His spider senses tingling, Nick starts poking around the house and stumbles upon a stash of pills that he rightly identifies as poison. Seems that George is just looking to chill out with his fam until things get really bad, and then all go out together. Melissa asks Madison to take her two youngest kids, but Travis is against the idea until Nick tells them about the Jonestown plan. Even after that, he says he’ll talk to George. Let’s pause for a moment and think about how that conversation would’ve gone. “Hey, George, I know you plan on killing your family, but do you really need to kill all of them? You could spare one or two, right?” Anyway, it’s all moot. While they’re debating the ethics of kidnapping and/or killing small children, Willa takes a power pill and snuffs it. Melissa cuddles her corpse and you can see where this is going. Willa turns, chomps on mom, Madison and Travis hightail it for the boat, Harry in tow. Seth shows up and demands they give his little brother back. Given that he’s making his request with the business end of a rifle, they relent.
At this moment Melissa shows up on the dock to make an obvious, shambling statement about how no fence is impenetrable and the center cannot hold and all that. One momentarily must wonder how she, in her zombified state, made it from the attic bedroom all the way down to the dock so quickly, but apparently tragic scenario radar is a byproduct of zombiedom. Appropriately horrified, our heroes depart.
While a fine exploration of the new world order when viewed in a vacuum, We All Fall Down loses a lot of its impact if you’re already a fan of The Walking Dead. At first blush, George’s plan to kill his entire family is terrible and the desire to “give Harry and Willa a chance” by getting them off the island makes sense. If you know what’s coming though (which you do if you’ve been following TWD), you see his point. What’s really better, to head out into the world, which is full of ruthless, cruel people and death in the hope that maybe you’ll find something slightly less shitty, or stay in your lovely home until the last possible moment, then go out peacefully with your loved ones? The people in FTWD might still believe there’s some version of normal out there in the world, but we, the audience, know there isn’t, so why not let Willa and Harry just stay playing on the beach?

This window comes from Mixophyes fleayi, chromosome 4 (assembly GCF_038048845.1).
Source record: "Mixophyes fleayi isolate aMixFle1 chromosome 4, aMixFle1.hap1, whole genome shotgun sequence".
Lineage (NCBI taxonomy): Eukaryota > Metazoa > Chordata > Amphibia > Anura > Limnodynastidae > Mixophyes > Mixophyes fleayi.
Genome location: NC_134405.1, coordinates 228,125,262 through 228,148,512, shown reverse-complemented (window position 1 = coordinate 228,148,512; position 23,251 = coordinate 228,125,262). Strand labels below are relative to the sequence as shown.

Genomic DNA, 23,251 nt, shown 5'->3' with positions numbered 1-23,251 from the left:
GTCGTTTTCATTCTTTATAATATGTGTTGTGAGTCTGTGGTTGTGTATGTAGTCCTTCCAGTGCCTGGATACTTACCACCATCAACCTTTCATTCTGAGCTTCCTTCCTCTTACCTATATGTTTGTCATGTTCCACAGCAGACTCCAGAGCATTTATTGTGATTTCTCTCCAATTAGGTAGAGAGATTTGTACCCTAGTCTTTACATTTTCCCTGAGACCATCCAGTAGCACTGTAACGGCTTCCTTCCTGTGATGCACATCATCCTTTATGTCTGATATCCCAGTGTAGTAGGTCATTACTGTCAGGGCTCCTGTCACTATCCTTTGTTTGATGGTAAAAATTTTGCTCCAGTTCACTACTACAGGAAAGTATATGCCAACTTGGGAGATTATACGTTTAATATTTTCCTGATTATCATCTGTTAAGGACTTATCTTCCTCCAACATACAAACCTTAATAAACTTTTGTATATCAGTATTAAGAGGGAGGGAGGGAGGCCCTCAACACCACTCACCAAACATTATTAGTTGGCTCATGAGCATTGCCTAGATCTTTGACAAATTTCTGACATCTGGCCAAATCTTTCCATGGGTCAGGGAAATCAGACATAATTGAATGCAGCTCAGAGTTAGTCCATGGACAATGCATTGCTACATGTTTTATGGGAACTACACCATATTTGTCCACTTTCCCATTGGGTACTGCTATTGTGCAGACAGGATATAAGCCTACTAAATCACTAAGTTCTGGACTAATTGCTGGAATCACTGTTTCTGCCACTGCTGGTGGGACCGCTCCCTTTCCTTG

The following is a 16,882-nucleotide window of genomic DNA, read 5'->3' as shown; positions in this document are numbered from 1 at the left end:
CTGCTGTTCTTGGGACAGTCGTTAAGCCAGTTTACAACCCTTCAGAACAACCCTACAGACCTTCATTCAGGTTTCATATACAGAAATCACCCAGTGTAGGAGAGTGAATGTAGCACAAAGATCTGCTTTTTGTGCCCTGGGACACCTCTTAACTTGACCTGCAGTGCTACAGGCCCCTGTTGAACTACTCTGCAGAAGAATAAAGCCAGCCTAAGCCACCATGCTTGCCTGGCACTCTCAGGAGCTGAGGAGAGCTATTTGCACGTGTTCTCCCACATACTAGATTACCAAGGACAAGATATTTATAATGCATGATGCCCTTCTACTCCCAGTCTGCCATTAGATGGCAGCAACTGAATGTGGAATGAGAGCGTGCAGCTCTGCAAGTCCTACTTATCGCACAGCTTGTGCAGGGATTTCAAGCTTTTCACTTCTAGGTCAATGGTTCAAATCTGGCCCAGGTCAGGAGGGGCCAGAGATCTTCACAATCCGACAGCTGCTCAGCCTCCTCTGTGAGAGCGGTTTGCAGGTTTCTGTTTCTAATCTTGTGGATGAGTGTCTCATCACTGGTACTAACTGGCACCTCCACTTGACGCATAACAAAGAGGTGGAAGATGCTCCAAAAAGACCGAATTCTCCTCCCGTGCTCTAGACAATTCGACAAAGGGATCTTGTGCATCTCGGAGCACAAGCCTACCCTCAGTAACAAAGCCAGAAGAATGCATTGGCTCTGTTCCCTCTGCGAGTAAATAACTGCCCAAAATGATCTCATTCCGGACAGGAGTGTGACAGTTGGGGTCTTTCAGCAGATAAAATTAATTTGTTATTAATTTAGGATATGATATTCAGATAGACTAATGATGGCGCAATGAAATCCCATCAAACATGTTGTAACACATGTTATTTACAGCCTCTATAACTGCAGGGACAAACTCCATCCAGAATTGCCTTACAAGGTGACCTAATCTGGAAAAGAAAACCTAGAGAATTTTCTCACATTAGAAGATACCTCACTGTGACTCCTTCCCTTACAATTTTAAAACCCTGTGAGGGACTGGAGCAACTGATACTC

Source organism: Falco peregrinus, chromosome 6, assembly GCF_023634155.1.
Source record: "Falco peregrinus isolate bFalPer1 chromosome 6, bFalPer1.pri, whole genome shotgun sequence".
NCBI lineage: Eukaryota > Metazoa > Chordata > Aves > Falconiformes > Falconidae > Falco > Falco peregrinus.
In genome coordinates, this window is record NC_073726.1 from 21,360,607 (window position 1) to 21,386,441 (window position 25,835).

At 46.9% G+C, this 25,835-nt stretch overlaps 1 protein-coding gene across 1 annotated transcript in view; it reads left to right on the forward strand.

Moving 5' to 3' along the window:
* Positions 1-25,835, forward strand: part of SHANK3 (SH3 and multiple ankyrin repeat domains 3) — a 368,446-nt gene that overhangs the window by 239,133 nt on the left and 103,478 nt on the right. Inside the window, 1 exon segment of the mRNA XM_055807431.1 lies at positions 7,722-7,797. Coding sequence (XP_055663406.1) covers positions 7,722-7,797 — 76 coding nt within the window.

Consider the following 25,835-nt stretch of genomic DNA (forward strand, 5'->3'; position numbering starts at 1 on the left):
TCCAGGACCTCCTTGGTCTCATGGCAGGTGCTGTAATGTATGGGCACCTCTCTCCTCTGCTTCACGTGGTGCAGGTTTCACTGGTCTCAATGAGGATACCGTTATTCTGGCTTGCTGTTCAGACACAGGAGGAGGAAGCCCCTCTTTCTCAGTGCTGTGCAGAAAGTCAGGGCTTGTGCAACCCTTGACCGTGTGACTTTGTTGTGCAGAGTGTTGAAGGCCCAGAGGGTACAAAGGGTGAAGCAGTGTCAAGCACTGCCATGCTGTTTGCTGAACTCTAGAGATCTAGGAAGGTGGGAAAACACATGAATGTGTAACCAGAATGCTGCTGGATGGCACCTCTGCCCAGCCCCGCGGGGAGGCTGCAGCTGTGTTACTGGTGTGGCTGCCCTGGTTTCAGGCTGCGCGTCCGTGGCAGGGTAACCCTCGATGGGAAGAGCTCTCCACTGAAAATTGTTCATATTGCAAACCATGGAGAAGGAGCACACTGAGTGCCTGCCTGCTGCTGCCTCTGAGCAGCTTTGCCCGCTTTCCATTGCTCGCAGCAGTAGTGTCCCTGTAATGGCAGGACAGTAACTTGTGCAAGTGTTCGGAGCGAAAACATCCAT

The first season of Fear was all about realizing that normal life was breaking down and figuring out what really matters. It used family drama - the mundane bickering of parents about their kids or their exes - to underscore the enormity of the coming threat. This season is looking to view the world through a wider lens, which certainly allows for more thrilling situations, but is losing its identity in the process. If you didn’t already know who was related to whom, you’d never guess that these folks weren’t just a bunch of random strangers who ended up together by accident. You’d also wonder why they don’t just leave Alicia behind somewhere because damn that girl is useless.